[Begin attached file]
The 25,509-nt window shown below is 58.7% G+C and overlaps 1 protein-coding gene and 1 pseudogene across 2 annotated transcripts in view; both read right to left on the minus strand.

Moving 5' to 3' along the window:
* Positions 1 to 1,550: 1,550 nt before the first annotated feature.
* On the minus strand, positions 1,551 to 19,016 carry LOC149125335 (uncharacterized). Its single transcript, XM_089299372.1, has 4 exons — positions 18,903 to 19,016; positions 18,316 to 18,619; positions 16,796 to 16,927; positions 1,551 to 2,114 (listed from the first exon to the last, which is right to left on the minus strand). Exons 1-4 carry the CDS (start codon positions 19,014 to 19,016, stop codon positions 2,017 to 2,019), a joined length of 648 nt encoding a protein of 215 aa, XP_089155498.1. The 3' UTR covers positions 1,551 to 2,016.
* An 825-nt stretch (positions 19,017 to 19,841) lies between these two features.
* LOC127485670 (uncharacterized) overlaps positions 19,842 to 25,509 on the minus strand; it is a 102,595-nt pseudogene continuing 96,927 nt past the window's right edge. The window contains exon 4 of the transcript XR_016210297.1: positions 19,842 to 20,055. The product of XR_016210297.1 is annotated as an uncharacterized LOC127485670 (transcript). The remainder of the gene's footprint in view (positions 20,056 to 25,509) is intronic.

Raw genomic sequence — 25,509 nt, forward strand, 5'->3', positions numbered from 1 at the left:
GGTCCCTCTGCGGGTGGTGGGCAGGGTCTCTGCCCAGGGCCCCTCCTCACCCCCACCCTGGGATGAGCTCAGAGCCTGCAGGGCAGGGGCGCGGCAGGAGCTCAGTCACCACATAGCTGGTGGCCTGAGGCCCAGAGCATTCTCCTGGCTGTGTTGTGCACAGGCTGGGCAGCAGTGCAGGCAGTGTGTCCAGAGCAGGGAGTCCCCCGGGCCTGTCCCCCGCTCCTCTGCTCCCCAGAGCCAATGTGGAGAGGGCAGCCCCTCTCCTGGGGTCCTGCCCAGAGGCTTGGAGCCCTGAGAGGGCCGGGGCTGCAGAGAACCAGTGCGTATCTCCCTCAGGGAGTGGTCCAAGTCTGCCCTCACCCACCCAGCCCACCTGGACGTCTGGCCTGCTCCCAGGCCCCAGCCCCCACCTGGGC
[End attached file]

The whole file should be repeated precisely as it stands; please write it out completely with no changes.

The 25,509-nt window shown below is 58.7% G+C and overlaps 1 protein-coding gene and 1 pseudogene across 2 annotated transcripts in view; both read right to left on the minus strand.

Moving 5' to 3' along the window:
* Positions 1 to 1,550: 1,550 nt before the first annotated feature.
* On the minus strand, positions 1,551 to 19,016 carry LOC149125335 (uncharacterized). Its single transcript, XM_089299372.1, has 4 exons — positions 18,903 to 19,016; positions 18,316 to 18,619; positions 16,796 to 16,927; positions 1,551 to 2,114 (listed from the first exon to the last, which is right to left on the minus strand). Exons 1-4 carry the CDS (start codon positions 19,014 to 19,016, stop codon positions 2,017 to 2,019), a joined length of 648 nt encoding a protein of 215 aa, XP_089155498.1. The 3' UTR covers positions 1,551 to 2,016.
* An 825-nt stretch (positions 19,017 to 19,841) lies between these two features.
* LOC127485670 (uncharacterized) overlaps positions 19,842 to 25,509 on the minus strand; it is a 102,595-nt pseudogene continuing 96,927 nt past the window's right edge. The window contains exon 4 of the transcript XR_016210297.1: positions 19,842 to 20,055. The product of XR_016210297.1 is annotated as an uncharacterized LOC127485670 (transcript). The remainder of the gene's footprint in view (positions 20,056 to 25,509) is intronic.

Raw genomic sequence — 25,509 nt, forward strand, 5'->3', positions numbered from 1 at the left:
GGTCCCTCTGCGGGTGGTGGGCAGGGTCTCTGCCCAGGGCCCCTCCTCACCCCCACCCTGGGATGAGCTCAGAGCCTGCAGGGCAGGGGCGCGGCAGGAGCTCAGTCACCACATAGCTGGTGGCCTGAGGCCCAGAGCATTCTCCTGGCTGTGTTGTGCACAGGCTGGGCAGCAGTGCAGGCAGTGTGTCCAGAGCAGGGAGTCCCCCGGGCCTGTCCCCCGCTCCTCTGCTCCCCAGAGCCAATGTGGAGAGGGCAGCCCCTCTCCTGGGGTCCTGCCCAGAGGCTTGGAGCCCTGAGAGGGCCGGGGCTGCAGAGAACCAGTGCGTATCTCCCTCAGGGAGTGGTCCAAGTCTGCCCTCACCCACCCAGCCCACCTGGACGTCTGGCCTGCTCCCAGGCCCCAGCCCCCACCTGGGC